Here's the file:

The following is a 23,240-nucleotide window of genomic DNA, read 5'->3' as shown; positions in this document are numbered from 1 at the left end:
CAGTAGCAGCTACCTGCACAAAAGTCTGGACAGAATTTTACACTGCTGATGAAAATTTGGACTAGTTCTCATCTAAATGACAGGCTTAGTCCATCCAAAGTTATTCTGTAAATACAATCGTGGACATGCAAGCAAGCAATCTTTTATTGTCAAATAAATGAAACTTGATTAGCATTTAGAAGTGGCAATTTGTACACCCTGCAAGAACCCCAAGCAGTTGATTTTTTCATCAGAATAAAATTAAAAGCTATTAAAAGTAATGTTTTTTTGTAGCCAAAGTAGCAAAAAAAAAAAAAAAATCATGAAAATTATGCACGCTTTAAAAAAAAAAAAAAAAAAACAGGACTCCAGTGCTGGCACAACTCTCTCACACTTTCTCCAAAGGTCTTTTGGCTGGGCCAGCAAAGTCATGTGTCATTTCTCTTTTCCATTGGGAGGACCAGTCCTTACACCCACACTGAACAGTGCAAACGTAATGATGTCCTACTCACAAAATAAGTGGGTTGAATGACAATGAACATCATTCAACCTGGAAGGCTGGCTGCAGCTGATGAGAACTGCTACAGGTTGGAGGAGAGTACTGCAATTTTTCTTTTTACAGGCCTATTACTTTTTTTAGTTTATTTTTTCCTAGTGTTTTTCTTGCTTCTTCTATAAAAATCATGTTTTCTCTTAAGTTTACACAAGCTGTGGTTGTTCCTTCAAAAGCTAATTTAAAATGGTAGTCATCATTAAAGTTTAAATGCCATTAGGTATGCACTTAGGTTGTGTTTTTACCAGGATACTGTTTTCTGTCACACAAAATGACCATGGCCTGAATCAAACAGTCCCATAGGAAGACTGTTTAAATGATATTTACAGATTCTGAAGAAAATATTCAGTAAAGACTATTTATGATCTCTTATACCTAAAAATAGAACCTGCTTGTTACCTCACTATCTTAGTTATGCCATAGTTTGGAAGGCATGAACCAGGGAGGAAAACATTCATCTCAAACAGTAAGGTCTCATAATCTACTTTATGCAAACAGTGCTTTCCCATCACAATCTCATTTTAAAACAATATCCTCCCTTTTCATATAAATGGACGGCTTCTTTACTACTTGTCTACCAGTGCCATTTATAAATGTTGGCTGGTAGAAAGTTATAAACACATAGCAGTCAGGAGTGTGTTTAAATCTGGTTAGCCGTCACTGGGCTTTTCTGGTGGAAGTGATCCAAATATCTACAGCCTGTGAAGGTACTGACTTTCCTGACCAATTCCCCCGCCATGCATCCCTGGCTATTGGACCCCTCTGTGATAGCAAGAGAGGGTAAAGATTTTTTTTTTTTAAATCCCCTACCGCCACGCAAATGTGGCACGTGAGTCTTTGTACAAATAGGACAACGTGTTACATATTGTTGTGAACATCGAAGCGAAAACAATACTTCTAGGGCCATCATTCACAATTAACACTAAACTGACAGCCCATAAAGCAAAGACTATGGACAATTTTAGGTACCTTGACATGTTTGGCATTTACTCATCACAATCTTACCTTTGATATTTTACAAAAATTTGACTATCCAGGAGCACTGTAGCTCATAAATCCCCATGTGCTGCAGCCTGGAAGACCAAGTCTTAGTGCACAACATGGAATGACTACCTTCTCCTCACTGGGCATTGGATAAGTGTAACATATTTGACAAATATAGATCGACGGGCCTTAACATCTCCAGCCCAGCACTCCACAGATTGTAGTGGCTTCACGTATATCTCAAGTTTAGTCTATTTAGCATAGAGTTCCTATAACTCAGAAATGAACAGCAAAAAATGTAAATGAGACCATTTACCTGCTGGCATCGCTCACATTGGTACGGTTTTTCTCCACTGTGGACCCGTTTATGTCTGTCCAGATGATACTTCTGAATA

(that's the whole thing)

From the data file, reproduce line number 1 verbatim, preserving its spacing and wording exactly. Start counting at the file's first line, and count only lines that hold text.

The following is a 23,240-nucleotide window of genomic DNA, read 5'->3' as shown; positions in this document are numbered from 1 at the left end: